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Who Was Linda Kolkena, Dan Broderick’s Second Wife After Divorcing Betty Broderick?
Linda Broderick once grew up in a strict, religious home before moving to San Diego and meeting Dan Broderick at the age of 21, but the couple's marriage would be cut short in a flurry of bullets.
Linda Kolkena Broderick was just 28 years old when she was shot to death by her new husband’s first wife.
The sensational case — which inspired USA’s “Dirty John: The Betty Broderick Story” series — once captivated a nation, and viewers found themselves torn between the Brodericks.
There were those who felt sympathy for the scorned wife, Betty Broderick (portrayed in the USA series by Amanda Peet), who claimed to have suffered years of emotional abuse at the hands of her ex-husband, Daniel Broderick (Christian Slater), and those who saw Betty’s actions as nothing more than a brutal execution.
After two dramatic trials, Betty was convicted of second-degree murder and sentenced to 32 years to life behind bars for shooting her one-time love and his new wife on the morning of Nov. 5, 1989.
She remains in a California prison to this day, and she will not be eligible for parole until January 2032, when she is 84.
But just who was the other, much younger “Mrs. Broderick"?
When Linda (portrayed by Rachel Keller) was 21 years old, she was working as a pool receptionist in the same building where Dan had his successful law practice, according to the book “Until the Twelfth of Never” by Bella Stumbo.
Linda soon caught the eye of 38-year-old Mr. Broderick, who later hired her to become his legal assistant, and a romance flourished between the two.
Betty, who became suspicious they were having an affair, was furious.
“I asked him how the hell he could be hiring Linda Kolkena to be his assistant — she wasn’t a paralegal, she didn’t have a college education, she didn’t even know how to type!” Betty would later tell Stumbo, a former Los Angeles Times reporter.
A Strict Upbringing
Linda, the youngest of four children, grew up in Salt Lake City after her Dutch parents immigrated to the United States in the 1950s, according to Stumbo’s book. Her father, Arnoldus Johanes, had worked as a freight handler for a trucking company for 30 years before his lung collapsed and he was forced to leave the job.
As devout Roman Catholics, her parents worked hard to send their children to private schools until the family could no longer afford the additional cost, and the children were transferred to public schools. But even then, religion remained an integral aspect of the family’s life. Linda’s older sister, Maggie Seats, said the family recited four prayers at every meal and strictly observed holidays, according to the book.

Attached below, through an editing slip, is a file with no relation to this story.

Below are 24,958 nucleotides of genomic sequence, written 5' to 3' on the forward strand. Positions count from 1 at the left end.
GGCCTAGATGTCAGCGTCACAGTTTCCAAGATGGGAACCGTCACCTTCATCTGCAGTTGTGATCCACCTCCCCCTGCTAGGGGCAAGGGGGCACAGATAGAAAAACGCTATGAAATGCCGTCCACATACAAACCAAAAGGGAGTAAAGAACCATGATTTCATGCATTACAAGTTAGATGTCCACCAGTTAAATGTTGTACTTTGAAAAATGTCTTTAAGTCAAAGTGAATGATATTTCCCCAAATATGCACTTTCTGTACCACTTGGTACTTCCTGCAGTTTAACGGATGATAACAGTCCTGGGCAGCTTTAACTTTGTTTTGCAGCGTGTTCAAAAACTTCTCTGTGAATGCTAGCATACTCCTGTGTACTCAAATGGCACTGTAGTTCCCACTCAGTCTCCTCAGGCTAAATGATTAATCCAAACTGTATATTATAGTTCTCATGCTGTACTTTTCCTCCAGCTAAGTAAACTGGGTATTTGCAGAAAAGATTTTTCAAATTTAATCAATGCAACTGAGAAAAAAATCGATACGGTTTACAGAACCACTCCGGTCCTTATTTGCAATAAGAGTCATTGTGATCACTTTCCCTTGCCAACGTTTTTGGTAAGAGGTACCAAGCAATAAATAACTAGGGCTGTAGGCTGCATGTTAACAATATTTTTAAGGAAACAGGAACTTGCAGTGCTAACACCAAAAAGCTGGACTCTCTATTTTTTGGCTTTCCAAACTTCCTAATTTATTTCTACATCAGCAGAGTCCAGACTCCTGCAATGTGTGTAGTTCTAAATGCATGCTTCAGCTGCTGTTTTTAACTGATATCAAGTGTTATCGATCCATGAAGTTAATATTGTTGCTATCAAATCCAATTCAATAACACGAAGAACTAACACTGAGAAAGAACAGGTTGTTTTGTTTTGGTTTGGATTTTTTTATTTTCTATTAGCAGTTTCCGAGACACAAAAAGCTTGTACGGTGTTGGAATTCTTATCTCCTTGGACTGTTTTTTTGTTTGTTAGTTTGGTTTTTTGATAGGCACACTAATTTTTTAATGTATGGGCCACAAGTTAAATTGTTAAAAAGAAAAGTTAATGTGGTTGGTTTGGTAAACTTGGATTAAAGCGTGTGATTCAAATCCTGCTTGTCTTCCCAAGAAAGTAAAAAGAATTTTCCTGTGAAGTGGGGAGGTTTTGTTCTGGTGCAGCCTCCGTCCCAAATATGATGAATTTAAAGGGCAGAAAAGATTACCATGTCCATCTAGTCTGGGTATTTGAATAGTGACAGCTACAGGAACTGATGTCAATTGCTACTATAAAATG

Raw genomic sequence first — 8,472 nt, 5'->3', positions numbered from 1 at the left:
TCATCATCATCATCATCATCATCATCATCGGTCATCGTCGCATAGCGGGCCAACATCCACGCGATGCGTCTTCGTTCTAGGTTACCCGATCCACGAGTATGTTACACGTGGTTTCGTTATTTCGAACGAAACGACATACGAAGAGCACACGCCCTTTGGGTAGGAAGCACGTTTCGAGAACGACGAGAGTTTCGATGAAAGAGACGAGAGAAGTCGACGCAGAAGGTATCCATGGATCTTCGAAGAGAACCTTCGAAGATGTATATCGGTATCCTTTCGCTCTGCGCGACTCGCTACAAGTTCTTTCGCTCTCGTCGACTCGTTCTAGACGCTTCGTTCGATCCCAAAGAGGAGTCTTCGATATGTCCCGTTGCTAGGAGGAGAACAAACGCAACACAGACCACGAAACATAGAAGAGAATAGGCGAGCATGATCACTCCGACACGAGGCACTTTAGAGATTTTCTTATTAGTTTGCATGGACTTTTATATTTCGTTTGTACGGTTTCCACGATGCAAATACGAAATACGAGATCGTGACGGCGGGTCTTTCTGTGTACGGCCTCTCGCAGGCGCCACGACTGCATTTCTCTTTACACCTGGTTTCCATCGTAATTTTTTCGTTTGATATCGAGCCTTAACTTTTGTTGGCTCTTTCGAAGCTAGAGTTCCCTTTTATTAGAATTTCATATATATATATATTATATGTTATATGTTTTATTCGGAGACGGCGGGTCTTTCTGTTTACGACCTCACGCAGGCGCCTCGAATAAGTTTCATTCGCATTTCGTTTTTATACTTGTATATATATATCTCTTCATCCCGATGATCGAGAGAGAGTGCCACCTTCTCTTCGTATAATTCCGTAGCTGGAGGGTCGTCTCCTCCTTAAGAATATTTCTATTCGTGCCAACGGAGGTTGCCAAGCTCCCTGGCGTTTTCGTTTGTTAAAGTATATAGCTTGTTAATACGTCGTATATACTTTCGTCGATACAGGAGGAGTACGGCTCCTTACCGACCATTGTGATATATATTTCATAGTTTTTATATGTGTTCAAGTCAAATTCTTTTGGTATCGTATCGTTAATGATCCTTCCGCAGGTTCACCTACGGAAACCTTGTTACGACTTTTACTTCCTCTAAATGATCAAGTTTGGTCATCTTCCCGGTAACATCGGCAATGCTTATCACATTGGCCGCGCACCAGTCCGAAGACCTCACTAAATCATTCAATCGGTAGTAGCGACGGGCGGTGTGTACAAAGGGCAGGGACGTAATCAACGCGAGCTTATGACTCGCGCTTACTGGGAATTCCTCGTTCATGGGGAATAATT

Linda’s mother, Everdina Bernadetta Kolkena, died when Linda was 11 years old after a two-year battle with breast cancer. Johanes remarried a short time later to a fellow widow he met in their Dutch community.
Although Linda graduated from high school, she never wanted to pursue a college education.
“Our expectation was to grow up and have children,” Seats told Stumbo. “You worked to work, not to have a career. We weren’t cultured that way. The man would always be the breadwinner.”
Seats said that all her sister “ever really wanted to be was a wife and a mother.”
Instead of attending college, she became a Delta Airlines flight attendant, but the job was short-lived. Less than a year after she took up the position, she was fired in 1982 for “conduct unbecoming a Delta employee,” stemming from an incident on a plane when Linda and some friends were off-duty.
The group of four women were flying from Atlanta to Salt Lake City for a ski weekend when they reportedly met two drunken male passengers. One of the on-duty attendants, who later filed a complaint against Linda, said at the time that Linda was sitting on the lap of one of the men, using vulgar language and talking loudly.
The attendant said Linda snuck off to the bathroom with one of the men and openly kissed him in her seat. When confronted by airline personnel, she provided a false name, according to the book.
Linda herself would later admit in her appeal to Delta to using a false name and offensive language, but she maintained she never went to the bathroom with the man.
After leaving her post at Delta, Linda worked briefly for an Atlanta attorney before following a boyfriend to San Diego, where she would meet Dan.
The spark between the young secretary and Dan had been undeniable. One of Linda’s friends later told Stumbo that Linda had thought Dan was “a god,” and Betty recalled overhearing Dan tell a friend that his new co-worker was “beautiful” at a party in 1983.
Shortly after Dan hired the former stewardess as his legal assistant, Betty gave him an ultimatum: “Get rid” of Linda by October 1, or “get out.”
But the deadline came and went without Dan ever making a move to fire Linda. He repeatedly denied having an affair with the beautiful blonde, who many believed resembled a younger version of Betty herself.
Speaking with Stumbo, Betty said Dan told her that “it was his practice, his decision, and his house. He said that if anybody was going to move out, it would be me.”
Betty tried to cast her suspicions aside (preferring to believe her husband was just going through a mid-life crisis), but the marriage finally crumbled in 1985, when Dan moved out and filed for divorce.
A secretary at Dan’s law firm later told defense investigators that the affair between Dan and Linda had become common knowledge in the office by late 1983. The pair often went on long lunches and left empty wine bottles and food containers strewn across Dan’s office.